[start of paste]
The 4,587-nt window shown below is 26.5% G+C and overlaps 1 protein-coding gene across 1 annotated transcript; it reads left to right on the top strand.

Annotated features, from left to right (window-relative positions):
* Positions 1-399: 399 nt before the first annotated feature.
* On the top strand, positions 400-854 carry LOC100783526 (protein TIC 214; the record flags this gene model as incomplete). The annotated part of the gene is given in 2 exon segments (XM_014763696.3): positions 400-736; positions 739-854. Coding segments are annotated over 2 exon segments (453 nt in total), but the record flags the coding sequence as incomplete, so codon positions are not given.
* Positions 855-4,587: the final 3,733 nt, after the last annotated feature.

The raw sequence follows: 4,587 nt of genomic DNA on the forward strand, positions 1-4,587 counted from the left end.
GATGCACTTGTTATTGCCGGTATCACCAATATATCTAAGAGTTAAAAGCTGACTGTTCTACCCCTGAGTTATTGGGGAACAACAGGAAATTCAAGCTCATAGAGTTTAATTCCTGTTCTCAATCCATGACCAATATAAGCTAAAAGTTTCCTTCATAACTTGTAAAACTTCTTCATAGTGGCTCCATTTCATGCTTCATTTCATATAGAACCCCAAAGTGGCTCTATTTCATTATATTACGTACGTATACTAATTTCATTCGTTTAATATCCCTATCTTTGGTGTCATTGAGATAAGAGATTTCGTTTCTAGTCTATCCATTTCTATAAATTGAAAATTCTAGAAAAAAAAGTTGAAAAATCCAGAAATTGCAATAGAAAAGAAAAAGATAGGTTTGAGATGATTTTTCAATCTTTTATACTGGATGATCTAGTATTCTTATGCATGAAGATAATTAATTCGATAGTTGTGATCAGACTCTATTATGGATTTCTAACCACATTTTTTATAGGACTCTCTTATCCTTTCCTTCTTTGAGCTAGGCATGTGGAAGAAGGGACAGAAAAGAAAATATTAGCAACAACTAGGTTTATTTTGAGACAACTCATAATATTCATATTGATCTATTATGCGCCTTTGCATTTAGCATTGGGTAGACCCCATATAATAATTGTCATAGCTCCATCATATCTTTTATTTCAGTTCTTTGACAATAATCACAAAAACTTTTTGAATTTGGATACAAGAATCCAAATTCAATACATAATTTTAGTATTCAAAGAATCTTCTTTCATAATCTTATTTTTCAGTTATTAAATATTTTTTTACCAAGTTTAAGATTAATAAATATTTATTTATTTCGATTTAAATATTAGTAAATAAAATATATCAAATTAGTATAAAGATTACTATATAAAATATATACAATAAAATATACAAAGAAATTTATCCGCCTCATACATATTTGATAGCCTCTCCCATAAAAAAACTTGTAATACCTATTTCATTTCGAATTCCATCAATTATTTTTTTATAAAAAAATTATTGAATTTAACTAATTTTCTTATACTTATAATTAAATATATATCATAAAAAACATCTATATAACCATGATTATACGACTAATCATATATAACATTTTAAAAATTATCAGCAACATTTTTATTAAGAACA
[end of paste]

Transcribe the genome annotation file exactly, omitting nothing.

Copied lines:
The 4,587-nt window shown below is 26.5% G+C and overlaps 1 protein-coding gene across 1 annotated transcript; it reads left to right on the top strand.

Annotated features, from left to right (window-relative positions):
* Positions 1-399: 399 nt before the first annotated feature.
* On the top strand, positions 400-854 carry LOC100783526 (protein TIC 214; the record flags this gene model as incomplete). The annotated part of the gene is given in 2 exon segments (XM_014763696.3): positions 400-736; positions 739-854. Coding segments are annotated over 2 exon segments (453 nt in total), but the record flags the coding sequence as incomplete, so codon positions are not given.
* Positions 855-4,587: the final 3,733 nt, after the last annotated feature.

The raw sequence follows: 4,587 nt of genomic DNA on the forward strand, positions 1-4,587 counted from the left end.
GATGCACTTGTTATTGCCGGTATCACCAATATATCTAAGAGTTAAAAGCTGACTGTTCTACCCCTGAGTTATTGGGGAACAACAGGAAATTCAAGCTCATAGAGTTTAATTCCTGTTCTCAATCCATGACCAATATAAGCTAAAAGTTTCCTTCATAACTTGTAAAACTTCTTCATAGTGGCTCCATTTCATGCTTCATTTCATATAGAACCCCAAAGTGGCTCTATTTCATTATATTACGTACGTATACTAATTTCATTCGTTTAATATCCCTATCTTTGGTGTCATTGAGATAAGAGATTTCGTTTCTAGTCTATCCATTTCTATAAATTGAAAATTCTAGAAAAAAAAGTTGAAAAATCCAGAAATTGCAATAGAAAAGAAAAAGATAGGTTTGAGATGATTTTTCAATCTTTTATACTGGATGATCTAGTATTCTTATGCATGAAGATAATTAATTCGATAGTTGTGATCAGACTCTATTATGGATTTCTAACCACATTTTTTATAGGACTCTCTTATCCTTTCCTTCTTTGAGCTAGGCATGTGGAAGAAGGGACAGAAAAGAAAATATTAGCAACAACTAGGTTTATTTTGAGACAACTCATAATATTCATATTGATCTATTATGCGCCTTTGCATTTAGCATTGGGTAGACCCCATATAATAATTGTCATAGCTCCATCATATCTTTTATTTCAGTTCTTTGACAATAATCACAAAAACTTTTTGAATTTGGATACAAGAATCCAAATTCAATACATAATTTTAGTATTCAAAGAATCTTCTTTCATAATCTTATTTTTCAGTTATTAAATATTTTTTTACCAAGTTTAAGATTAATAAATATTTATTTATTTCGATTTAAATATTAGTAAATAAAATATATCAAATTAGTATAAAGATTACTATATAAAATATATACAATAAAATATACAAAGAAATTTATCCGCCTCATACATATTTGATAGCCTCTCCCATAAAAAAACTTGTAATACCTATTTCATTTCGAATTCCATCAATTATTTTTTTATAAAAAAATTATTGAATTTAACTAATTTTCTTATACTTATAATTAAATATATATCATAAAAAACATCTATATAACCATGATTATACGACTAATCATATATAACATTTTAAAAATTATCAGCAACATTTTTATTAAGAACA